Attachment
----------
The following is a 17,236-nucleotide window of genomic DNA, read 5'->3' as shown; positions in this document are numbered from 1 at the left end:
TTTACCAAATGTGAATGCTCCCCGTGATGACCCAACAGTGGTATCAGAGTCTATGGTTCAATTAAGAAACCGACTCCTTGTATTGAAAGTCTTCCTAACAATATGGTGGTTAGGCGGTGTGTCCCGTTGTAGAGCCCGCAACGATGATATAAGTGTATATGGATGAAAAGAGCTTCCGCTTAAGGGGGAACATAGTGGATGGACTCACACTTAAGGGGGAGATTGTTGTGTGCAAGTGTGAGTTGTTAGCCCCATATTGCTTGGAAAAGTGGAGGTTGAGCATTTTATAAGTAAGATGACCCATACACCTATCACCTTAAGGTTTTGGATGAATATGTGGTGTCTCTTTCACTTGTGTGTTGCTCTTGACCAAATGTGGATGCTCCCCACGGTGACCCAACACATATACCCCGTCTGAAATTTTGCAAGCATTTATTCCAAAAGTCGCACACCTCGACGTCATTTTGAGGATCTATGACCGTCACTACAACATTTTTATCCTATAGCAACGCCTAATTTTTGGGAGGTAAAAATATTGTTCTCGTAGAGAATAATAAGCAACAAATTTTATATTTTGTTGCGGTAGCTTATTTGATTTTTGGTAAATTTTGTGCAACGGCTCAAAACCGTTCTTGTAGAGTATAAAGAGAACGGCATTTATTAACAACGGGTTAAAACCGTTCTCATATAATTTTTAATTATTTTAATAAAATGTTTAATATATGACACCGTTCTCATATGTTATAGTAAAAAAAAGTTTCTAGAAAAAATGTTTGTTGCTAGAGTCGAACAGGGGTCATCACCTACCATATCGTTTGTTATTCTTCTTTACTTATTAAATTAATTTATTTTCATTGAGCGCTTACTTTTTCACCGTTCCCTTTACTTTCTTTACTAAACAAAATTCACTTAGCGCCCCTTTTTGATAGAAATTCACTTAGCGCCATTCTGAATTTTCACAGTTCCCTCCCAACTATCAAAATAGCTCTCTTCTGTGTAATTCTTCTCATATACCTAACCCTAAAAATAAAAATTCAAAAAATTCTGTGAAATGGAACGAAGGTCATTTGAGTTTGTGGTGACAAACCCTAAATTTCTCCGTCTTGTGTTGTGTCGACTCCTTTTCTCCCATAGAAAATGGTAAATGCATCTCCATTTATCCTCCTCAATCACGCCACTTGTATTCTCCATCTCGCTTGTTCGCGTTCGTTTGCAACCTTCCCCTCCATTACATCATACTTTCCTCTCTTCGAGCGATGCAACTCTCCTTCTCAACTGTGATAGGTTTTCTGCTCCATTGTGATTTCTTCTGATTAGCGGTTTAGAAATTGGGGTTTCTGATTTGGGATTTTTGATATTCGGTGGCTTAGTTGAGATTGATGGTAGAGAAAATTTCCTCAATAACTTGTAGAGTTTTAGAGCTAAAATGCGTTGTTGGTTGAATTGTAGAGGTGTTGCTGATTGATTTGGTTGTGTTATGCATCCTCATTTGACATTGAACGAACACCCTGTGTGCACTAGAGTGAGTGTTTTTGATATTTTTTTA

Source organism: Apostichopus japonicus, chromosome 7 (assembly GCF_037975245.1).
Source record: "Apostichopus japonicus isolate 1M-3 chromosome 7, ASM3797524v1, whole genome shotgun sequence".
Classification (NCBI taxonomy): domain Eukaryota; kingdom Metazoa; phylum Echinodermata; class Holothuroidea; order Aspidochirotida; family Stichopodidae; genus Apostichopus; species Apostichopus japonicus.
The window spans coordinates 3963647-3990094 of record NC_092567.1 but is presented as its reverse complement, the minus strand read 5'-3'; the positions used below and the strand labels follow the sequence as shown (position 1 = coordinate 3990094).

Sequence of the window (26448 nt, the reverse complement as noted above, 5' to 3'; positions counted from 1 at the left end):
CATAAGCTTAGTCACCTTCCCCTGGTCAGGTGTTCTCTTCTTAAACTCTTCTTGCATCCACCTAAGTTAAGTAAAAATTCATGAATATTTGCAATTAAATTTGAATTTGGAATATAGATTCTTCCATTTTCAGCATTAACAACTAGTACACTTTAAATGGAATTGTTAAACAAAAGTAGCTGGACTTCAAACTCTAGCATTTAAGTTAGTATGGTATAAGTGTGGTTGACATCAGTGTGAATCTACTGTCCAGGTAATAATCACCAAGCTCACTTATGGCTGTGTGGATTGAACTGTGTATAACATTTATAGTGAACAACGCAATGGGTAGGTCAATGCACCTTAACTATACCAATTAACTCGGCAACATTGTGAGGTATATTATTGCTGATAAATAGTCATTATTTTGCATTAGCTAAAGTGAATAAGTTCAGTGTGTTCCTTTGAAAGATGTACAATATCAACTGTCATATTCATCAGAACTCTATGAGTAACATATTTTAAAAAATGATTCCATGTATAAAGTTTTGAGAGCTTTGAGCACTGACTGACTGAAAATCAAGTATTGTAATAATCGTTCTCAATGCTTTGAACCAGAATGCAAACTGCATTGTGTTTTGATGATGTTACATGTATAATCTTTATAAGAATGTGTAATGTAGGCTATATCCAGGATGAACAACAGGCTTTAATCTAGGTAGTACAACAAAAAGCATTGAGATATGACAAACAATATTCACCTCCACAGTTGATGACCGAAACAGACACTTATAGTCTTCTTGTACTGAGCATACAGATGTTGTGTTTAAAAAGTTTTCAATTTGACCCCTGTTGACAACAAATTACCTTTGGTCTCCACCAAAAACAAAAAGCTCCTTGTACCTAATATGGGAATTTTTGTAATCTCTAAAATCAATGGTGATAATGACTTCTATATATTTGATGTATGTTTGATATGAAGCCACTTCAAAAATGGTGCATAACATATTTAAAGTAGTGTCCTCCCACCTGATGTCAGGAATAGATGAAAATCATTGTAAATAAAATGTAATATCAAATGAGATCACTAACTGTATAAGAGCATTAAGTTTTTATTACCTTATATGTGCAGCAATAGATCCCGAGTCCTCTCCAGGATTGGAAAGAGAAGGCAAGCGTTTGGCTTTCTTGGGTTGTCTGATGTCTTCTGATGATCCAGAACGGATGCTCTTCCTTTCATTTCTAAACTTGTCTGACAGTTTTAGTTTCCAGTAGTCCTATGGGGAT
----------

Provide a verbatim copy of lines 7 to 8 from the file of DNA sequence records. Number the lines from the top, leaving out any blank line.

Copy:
Sequence of the window (26448 nt, the reverse complement as noted above, 5' to 3'; positions counted from 1 at the left end):
CATAAGCTTAGTCACCTTCCCCTGGTCAGGTGTTCTCTTCTTAAACTCTTCTTGCATCCACCTAAGTTAAGTAAAAATTCATGAATATTTGCAATTAAATTTGAATTTGGAATATAGATTCTTCCATTTTCAGCATTAACAACTAGTACACTTTAAATGGAATTGTTAAACAAAAGTAGCTGGACTTCAAACTCTAGCATTTAAGTTAGTATGGTATAAGTGTGGTTGACATCAGTGTGAATCTACTGTCCAGGTAATAATCACCAAGCTCACTTATGGCTGTGTGGATTGAACTGTGTATAACATTTATAGTGAACAACGCAATGGGTAGGTCAATGCACCTTAACTATACCAATTAACTCGGCAACATTGTGAGGTATATTATTGCTGATAAATAGTCATTATTTTGCATTAGCTAAAGTGAATAAGTTCAGTGTGTTCCTTTGAAAGATGTACAATATCAACTGTCATATTCATCAGAACTCTATGAGTAACATATTTTAAAAAATGATTCCATGTATAAAGTTTTGAGAGCTTTGAGCACTGACTGACTGAAAATCAAGTATTGTAATAATCGTTCTCAATGCTTTGAACCAGAATGCAAACTGCATTGTGTTTTGATGATGTTACATGTATAATCTTTATAAGAATGTGTAATGTAGGCTATATCCAGGATGAACAACAGGCTTTAATCTAGGTAGTACAACAAAAAGCATTGAGATATGACAAACAATATTCACCTCCACAGTTGATGACCGAAACAGACACTTATAGTCTTCTTGTACTGAGCATACAGATGTTGTGTTTAAAAAGTTTTCAATTTGACCCCTGTTGACAACAAATTACCTTTGGTCTCCACCAAAAACAAAAAGCTCCTTGTACCTAATATGGGAATTTTTGTAATCTCTAAAATCAATGGTGATAATGACTTCTATATATTTGATGTATGTTTGATATGAAGCCACTTCAAAAATGGTGCATAACATATTTAAAGTAGTGTCCTCCCACCTGATGTCAGGAATAGATGAAAATCATTGTAAATAAAATGTAATATCAAATGAGATCACTAACTGTATAAGAGCATTAAGTTTTTATTACCTTATATGTGCAGCAATAGATCCCGAGTCCTCTCCAGGATTGGAAAGAGAAGGCAAGCGTTTGGCTTTCTTGGGTTGTCTGATGTCTTCTGATGATCCAGAACGGATGCTCTTCCTTTCATTTCTAAACTTGTCTGACAGTTTTAGTTTCCAGTAGTCCTATGGGGAT